BBC Homepage World Service Education
BBC Homepagelow graphics version | feedback | help
BBC News Online
 You are in: Sci/Tech
Front Page 
World 
UK 
UK Politics 
Business 
Sci/Tech 
Health 
Education 
Entertainment 
Talking Point 
In Depth 
AudioVideo 



The BBC's John Duce reports
In those days, Polaris could not have been used to find north
 real 28k

Wednesday, 15 November, 2000, 20:59 GMT
Pyramids lined up with the stars
BBC
The method was accurate for only a few years
By BBC News Online science editor Dr David Whitehouse

Ancient Egyptian astronomers aligned the pyramids due north by using two stars that circle the celestial polar point.


Spence has come up with an ingenious solution to a long-standing mystery

Owen Gingerich, Harvard-Smithsonian Center for Astrophysics
Nearly 4,500 years ago, each star was about 10 degrees from the celestial pole which lay directly between them. When one star was exactly above the other in the sky, astronomers could find a line that pointed due north.

But the alignment was only true for a few years around 2,500 BC. Before and after that time, the stars deviated from the north-south line and anyone using the stars to plot a direction would have made errors.

And it is these mistakes that a British Egyptologist now believes can be used to estimate very accurately when the pyramids were built. Her theory suggests that the Great Pyramid at Giza was constructed within 10 years of 2,480 BC.

'Indestructible' stars

Kate Spence is from the University of Cambridge. She developed her theory while trying to explain the deviations in the alignment of the bases of many pyramids from true north.

BBC
Alignment errors provide the clue
She believes the ancients may have used a pair of fairly bright stars, which in 2,467 BC lay precisely along a straight line that included the celestial pole.

"We know that the ancient Egyptians were extremely interested in the night sky, particularly the circumpolar stars," she told the BBC.

"These circle around the North Pole, and as you can always see them, the Egyptians always referred to them as 'The Indestructibles'.

"As a result, they became closely associated with eternity and the king's afterlife. So that after death, the king would hope to join the circumpolar stars - and that's why the pyramids were laid out towards them."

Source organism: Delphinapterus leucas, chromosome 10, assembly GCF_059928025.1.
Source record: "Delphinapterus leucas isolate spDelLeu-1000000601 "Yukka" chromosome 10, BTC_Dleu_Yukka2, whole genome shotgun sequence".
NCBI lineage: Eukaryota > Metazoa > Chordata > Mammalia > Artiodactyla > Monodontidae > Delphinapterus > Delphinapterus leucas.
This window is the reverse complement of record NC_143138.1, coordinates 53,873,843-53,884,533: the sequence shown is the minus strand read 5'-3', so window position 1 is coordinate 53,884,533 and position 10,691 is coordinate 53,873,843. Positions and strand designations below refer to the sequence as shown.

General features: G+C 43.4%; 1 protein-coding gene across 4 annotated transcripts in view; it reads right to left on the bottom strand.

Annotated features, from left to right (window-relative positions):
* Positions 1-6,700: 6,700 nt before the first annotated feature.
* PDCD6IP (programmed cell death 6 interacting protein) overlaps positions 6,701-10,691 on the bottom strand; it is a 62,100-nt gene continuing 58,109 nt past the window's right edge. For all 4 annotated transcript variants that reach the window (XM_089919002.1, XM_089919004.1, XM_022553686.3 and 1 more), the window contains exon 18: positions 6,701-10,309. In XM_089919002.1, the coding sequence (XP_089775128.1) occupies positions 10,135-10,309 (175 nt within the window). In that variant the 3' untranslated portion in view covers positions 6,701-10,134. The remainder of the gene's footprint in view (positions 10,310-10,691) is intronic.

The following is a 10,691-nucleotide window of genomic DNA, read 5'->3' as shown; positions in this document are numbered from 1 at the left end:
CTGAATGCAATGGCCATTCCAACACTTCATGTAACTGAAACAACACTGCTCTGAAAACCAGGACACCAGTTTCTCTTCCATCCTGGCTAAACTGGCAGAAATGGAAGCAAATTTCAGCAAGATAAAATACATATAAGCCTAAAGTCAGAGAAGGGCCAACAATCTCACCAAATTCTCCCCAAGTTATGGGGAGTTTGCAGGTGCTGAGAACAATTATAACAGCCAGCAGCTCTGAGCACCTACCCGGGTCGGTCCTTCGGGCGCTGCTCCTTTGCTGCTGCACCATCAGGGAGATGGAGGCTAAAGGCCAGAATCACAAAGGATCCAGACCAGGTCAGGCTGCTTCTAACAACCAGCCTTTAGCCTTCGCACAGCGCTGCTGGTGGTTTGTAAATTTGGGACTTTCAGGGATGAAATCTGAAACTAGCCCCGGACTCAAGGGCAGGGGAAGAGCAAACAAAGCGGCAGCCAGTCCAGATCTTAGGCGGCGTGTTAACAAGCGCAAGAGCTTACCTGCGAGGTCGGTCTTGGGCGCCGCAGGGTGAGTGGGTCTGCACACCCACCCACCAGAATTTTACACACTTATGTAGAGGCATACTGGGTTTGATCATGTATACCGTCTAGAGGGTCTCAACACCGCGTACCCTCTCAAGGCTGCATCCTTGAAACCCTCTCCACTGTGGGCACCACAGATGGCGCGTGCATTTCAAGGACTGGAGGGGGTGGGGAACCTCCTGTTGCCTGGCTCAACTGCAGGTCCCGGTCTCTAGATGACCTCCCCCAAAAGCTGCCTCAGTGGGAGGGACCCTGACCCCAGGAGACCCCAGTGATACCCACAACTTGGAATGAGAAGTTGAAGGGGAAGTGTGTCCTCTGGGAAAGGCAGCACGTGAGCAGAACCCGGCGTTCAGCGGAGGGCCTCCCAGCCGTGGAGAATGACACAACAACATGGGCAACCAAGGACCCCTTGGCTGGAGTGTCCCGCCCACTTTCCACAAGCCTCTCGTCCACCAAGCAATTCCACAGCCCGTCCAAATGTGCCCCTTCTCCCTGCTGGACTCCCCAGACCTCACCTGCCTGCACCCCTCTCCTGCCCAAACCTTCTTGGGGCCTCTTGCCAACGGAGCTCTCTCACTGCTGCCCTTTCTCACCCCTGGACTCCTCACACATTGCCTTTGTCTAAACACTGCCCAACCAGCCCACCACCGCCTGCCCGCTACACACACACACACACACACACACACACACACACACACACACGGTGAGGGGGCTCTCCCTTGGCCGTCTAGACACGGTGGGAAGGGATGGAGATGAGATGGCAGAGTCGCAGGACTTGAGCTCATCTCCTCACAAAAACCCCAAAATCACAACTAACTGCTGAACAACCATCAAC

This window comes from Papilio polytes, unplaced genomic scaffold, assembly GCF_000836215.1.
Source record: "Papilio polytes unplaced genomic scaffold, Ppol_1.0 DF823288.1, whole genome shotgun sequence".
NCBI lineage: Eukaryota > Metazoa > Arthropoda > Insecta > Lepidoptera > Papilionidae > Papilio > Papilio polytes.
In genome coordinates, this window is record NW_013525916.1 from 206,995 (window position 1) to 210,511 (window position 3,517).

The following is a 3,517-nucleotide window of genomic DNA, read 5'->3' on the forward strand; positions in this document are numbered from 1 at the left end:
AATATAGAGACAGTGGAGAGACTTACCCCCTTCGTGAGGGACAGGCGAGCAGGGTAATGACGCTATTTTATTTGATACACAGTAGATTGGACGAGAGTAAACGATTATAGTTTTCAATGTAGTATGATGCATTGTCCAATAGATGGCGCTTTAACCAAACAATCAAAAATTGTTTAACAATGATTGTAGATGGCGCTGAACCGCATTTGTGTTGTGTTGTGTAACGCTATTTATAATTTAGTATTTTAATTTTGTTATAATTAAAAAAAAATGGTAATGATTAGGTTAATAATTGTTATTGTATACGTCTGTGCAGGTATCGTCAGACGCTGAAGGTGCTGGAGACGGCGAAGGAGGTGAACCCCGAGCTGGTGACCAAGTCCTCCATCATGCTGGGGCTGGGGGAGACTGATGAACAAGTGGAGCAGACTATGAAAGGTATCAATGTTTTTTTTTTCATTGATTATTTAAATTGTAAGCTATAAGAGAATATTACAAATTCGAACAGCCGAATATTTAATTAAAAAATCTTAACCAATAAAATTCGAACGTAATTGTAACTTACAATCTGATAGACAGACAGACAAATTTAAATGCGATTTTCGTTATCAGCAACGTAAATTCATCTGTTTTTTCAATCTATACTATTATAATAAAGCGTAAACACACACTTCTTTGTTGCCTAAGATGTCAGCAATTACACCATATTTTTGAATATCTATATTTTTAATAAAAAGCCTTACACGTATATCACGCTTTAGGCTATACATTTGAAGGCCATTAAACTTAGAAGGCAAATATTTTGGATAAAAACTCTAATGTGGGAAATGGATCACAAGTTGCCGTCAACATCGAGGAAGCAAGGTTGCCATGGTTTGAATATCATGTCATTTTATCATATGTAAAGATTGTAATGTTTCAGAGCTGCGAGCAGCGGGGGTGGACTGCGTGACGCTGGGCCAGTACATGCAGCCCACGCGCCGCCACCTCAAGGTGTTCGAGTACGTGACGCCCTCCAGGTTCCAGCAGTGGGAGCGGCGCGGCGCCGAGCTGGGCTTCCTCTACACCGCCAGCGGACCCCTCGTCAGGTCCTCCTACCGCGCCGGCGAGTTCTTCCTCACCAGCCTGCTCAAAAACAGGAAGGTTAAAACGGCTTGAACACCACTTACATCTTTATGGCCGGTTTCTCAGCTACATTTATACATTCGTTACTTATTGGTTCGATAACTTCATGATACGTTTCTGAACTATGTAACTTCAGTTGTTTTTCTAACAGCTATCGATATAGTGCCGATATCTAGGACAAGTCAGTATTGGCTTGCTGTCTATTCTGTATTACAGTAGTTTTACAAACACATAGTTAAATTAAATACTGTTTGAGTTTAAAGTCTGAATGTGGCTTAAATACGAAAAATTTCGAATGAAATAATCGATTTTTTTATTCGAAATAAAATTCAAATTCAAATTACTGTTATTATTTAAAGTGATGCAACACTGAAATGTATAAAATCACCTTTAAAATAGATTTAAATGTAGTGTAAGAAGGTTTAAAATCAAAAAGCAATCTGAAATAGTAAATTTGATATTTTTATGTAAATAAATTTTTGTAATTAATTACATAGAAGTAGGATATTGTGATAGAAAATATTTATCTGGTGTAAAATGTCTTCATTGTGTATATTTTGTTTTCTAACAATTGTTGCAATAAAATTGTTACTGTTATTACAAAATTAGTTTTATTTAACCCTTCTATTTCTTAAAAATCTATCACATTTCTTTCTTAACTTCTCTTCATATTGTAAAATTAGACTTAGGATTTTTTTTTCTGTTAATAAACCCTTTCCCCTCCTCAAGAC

Ancient astronomy

The north-finding stars were Kochab, in the bowl of the Little Dipper (Ursa Minor), and Mizar, in the middle of the handle of The Plough or Big Dipper (Ursa Major).

Pyramid BBC
The Giza Pyramid is made of two million blocks of stone
An Egyptian astronomer would have held up a plumb line and waited for the night sky to slowly pivot around the unmarked pole as the Earth rotated.

When the plumb line exactly intersected both stars, one about 10 degrees above the invisible pole and the other 10 degrees below it, the sight line to the horizon would aim directly north.

However, the Earth's axis is unstable and wobbles like a gyroscope over a period of 26,000 years. Modern astronomers now know that the celestial north pole was exactly aligned between Kochab and Mizar only in the year 2,467 BC.

Either side of this date, the ancient astronomers trying to find true north would lose some accuracy.

Writing in the journal Nature, Kate Spence shows that the orientation errors of earlier and later pyramids faithfully track the slow drift of Kochab and Mizar with respect to true north.

And because the error in the Kochab-Mizar alignment can be readily calculated for any date, the error in each pyramid's orientation corresponds to a period of several years.

Owen Gingerich, of the Harvard-Smithsonian Center for Astrophysics, Cambridge, Massachusetts, said: "Spence has come up with an ingenious solution to a long-standing mystery."

Search BBC News Online

Advanced search options
Launch console
BBC RADIO NEWS
BBC ONE TV NEWS
WORLD NEWS SUMMARY
PROGRAMMES GUIDE
See also:

03 Apr 00 | Sci/Tech
Queen's pyramid discovered
12 Jul 99 | Sci/Tech
Sahara desert born 4,000 years ago
01 Nov 00 | Middle East
'Oldest boat' found in Egypt
22 Apr 99 | Sci/Tech
Prehistoric Moon map unearthed
Internet links:


The BBC is not responsible for the content of external internet sites

Links to more Sci/Tech stories are at the foot of the page.


E-mail this story to a friend

Links to more Sci/Tech stories